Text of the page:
In 1662 King Charles II married the Portuguese Infanta Catherine de Braganza. Charles himself had grown up in the Dutch capital, while in exile. As a result, both he and his Portuguese bride were confirmed tea drinkers. When the monarchy was re-established, the two rulers brought this foreign tea tradition to England with them. Tea mania swept across England as it had earlier spread throughout France and Holland. Tea importation rose from 40,000 pounds in 1699 to an annual average of 240,000 pounds by 1708. Tea quickly proved popular enough to replace ale as the national drink of England. It was a hot item and boiling the water made it a safe drink. Tea became the favorite English beverage after 1750.
Tea bowl or Tea cup and saucer: Getting a handle on Tea
The first tea cups in England were handless tea bowls that were imported from China and then later copies made in England. The first saucers appeared around 1700, but took some time to be in common use. The standard globular form of teapot had replaced the tall oriental teapots by 1750. Robert Adam’s Classically inspired designs for tea sets popularized handles and other Greek and Roman motifs.
Two meals or Three
At first tea was served in the drawing room after dinner, and as one of several beverages offered callers. Tea in the afternoon served with other foods as a snack or meal is believed to have originated from Anna, 7th Duchess of Bedford, in the early 1800s. Prior to the introduction of tea into Britain, the English had two main meals: breakfast and dinner. Breakfast was ale, bread, and beef. Dinner was a long, massive meal at the end of the day usually around 8 o’clock. It was no wonder that she experienced a “sinking feeling” in the late afternoon. With tea’s popularity it was the most likely choice as the beverage for this new meal, but given that Anna’s brother Viscount Petersham was a great tea aficionado whose sitting room contained canisters of tea in great variety coffee and chocolate didn’t have a chance.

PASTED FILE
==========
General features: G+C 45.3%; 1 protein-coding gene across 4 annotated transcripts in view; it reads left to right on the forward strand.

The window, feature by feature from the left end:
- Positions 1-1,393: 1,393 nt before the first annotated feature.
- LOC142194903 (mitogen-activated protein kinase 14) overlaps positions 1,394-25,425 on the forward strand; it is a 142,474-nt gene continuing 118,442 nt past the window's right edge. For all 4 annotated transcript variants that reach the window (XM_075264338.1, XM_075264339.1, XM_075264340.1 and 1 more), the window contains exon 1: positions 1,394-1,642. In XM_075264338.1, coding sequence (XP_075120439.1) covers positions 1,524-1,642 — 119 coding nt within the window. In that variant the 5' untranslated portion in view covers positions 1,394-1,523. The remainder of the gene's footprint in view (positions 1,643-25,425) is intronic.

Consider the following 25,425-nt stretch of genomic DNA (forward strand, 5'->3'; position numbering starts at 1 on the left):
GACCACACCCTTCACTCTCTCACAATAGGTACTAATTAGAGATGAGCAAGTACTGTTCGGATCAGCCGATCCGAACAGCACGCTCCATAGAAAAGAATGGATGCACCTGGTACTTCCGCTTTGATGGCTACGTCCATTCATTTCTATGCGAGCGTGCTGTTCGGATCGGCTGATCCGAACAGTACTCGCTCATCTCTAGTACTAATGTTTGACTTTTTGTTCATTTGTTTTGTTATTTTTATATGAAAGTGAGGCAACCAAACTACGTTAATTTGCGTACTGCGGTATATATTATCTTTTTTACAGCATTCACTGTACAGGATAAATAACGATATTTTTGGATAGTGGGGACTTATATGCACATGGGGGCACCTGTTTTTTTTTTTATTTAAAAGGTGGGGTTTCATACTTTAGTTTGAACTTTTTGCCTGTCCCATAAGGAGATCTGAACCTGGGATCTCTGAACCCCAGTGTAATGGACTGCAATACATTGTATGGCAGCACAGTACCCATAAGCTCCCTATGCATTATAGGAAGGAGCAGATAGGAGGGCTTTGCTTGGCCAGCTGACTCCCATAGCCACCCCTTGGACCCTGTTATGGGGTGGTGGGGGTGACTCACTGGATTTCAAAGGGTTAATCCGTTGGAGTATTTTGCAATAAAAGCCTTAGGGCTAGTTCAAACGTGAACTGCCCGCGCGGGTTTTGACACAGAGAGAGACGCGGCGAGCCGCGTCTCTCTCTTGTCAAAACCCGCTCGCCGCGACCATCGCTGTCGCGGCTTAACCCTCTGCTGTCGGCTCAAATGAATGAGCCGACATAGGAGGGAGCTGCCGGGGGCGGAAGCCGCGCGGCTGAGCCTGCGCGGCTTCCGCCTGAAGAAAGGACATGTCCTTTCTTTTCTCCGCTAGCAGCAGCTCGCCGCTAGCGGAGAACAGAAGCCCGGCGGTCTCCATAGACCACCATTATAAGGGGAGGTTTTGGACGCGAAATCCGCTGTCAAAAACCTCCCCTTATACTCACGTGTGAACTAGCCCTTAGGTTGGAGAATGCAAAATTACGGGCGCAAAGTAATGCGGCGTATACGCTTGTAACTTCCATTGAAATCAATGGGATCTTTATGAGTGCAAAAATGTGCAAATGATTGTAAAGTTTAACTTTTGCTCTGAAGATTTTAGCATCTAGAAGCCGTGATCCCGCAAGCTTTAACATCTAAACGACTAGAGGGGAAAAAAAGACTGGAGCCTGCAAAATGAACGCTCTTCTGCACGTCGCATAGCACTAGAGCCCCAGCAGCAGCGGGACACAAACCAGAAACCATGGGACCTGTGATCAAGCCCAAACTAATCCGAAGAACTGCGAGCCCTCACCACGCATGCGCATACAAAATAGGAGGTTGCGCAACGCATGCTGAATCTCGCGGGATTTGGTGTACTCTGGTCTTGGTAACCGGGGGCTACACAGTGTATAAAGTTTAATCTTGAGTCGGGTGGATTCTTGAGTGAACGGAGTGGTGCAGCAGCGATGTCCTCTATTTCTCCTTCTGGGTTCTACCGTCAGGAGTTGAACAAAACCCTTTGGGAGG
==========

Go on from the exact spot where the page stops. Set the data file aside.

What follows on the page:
The Duchess invited friends to join her for an additional afternoon meal at five o’clock in her rooms at Woburn Abbey. The menu centered around small cakes, bread and butter sandwiches, assorted sweets, and, of course, tea. This summer practice proved so popular, the Duchess continued it when she returned to London, sending cards to her friends asking them to join her for “tea and a walking the fields.” (London at that time still contained large open meadows within the city.) Other social hostesses quickly picked up the practice of inviting friends to come for tea in the afternoon, which is where the term “Tea Time” came about.
High or Low